A temporary freedom

On August 15, 1967, poet Gwendolyn Brooks presented a dedication at the large Picasso sculpture’s unveiling in Daley Plaza. “Art hurts, art urges voyages,” she read. Through October 4 those words are printed on the wall of the DOVA Temporary Gallery in Harper Court—next to vibrant screen prints, photographs, newspaper articles, campus flyers, comic books, and underground pamphlets—collected by U of C art history professor Rebecca Zorach and her students as an addendum to a winter-quarter course, to give gallery visitors a sense of Chicago’s artistic landscape in the late Sixties.

The year following the Picasso dedication would be a tumultuous one, especially for Chicago. Forty years later, Zorach taught a course called Chicago 1968 about the cultural and political upheaval of that time and the art that it produced. Aware that some of her students wanted to go further with the complicated material, Zorach offered them the opportunity to help design and curate an exhibit based on the class.

For the resulting exhibition, Looks Like Freedom, Zorach and the undergraduate students selected works that were meaningful, she said, both in “the broader landscapes of Chicago” and on the South Side. One room is devoted to flyers collected by the U of C administration (and thus preserved in Special Collections) on campus in the late Sixties and early Seventies—advertising everything from women’s and worker’s rights to Black Panther recruitment.

Many of the prints are on loan from the South Shore Cultural Center and have been framed for the first time here. Bright screen prints by artists in AfriCOBRA (Coalition of Black Revolutionary Artists) urge African Americans to join together and assess themselves as a community. Text in the works, such as ”Unite!” and “Relate to your heritage” (the pieces bear the same titles as their messages) asks the viewer to contemplate the underlying messages. Freedom and self-consciousness pervade all of the art, from the African American heroes on the Wall of Respect, a mural at 43rd and Langley, to the flyers that urge student action. As one essay from the underground newspaper The Chicago Seed reads, “We have only to recognize that we are free.”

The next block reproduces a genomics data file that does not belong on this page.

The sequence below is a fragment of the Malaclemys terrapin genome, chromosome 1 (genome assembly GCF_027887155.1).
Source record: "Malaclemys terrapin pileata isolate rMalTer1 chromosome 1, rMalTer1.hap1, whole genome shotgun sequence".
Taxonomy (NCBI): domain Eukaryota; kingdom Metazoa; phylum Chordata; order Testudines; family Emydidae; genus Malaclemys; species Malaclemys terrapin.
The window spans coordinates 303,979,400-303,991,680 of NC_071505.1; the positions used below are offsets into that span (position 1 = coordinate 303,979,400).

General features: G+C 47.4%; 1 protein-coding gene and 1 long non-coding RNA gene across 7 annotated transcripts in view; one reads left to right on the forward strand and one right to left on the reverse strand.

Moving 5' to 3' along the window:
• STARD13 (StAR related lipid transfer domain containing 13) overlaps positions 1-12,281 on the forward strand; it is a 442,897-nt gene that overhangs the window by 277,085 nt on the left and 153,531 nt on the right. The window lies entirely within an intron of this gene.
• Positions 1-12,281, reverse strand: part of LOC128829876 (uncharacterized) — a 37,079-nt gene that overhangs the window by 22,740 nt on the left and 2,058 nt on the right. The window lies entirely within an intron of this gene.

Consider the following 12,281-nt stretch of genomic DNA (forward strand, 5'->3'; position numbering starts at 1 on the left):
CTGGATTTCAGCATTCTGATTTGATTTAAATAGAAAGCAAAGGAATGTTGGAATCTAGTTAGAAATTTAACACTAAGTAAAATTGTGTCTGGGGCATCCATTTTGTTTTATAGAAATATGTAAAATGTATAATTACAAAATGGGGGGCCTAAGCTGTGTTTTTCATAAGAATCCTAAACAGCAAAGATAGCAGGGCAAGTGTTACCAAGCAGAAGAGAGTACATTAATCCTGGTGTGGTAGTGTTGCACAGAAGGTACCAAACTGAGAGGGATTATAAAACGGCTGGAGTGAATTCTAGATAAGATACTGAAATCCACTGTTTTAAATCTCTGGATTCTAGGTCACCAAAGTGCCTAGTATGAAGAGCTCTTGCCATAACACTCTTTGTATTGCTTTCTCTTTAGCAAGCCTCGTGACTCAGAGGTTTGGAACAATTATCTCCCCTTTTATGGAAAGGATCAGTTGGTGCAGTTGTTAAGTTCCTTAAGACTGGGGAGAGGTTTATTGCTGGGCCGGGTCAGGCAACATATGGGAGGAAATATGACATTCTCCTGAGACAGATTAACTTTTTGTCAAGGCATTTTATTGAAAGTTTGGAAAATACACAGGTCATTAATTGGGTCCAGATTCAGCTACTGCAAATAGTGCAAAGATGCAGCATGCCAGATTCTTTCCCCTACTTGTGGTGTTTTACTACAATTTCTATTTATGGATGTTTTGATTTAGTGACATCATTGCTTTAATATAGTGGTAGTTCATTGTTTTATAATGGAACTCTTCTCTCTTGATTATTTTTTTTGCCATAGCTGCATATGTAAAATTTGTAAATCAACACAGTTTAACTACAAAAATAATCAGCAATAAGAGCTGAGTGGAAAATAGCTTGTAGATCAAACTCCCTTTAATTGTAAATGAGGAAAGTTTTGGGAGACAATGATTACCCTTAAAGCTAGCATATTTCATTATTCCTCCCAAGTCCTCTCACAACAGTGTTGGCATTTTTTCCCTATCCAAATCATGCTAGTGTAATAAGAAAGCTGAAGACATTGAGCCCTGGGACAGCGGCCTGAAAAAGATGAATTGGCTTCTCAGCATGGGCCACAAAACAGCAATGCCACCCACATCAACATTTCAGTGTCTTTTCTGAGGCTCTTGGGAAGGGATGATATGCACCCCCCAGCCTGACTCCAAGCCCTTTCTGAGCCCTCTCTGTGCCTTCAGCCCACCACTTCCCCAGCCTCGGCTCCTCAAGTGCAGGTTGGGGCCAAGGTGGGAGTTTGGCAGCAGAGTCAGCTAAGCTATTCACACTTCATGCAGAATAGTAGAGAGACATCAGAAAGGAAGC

Rose Schapiro, '09

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Photos (left to right): A collection of work by The Hairy Who, exhibited at Hyde Park Art Center in 1968; a poster by Barbara Jones-Hogu, a member of AfricCOBRA; the Gwendolyn Brooks inscription that opens the exhibit; A view of flyers and posters in DOVA Temporary Gallery.

August 29, 2008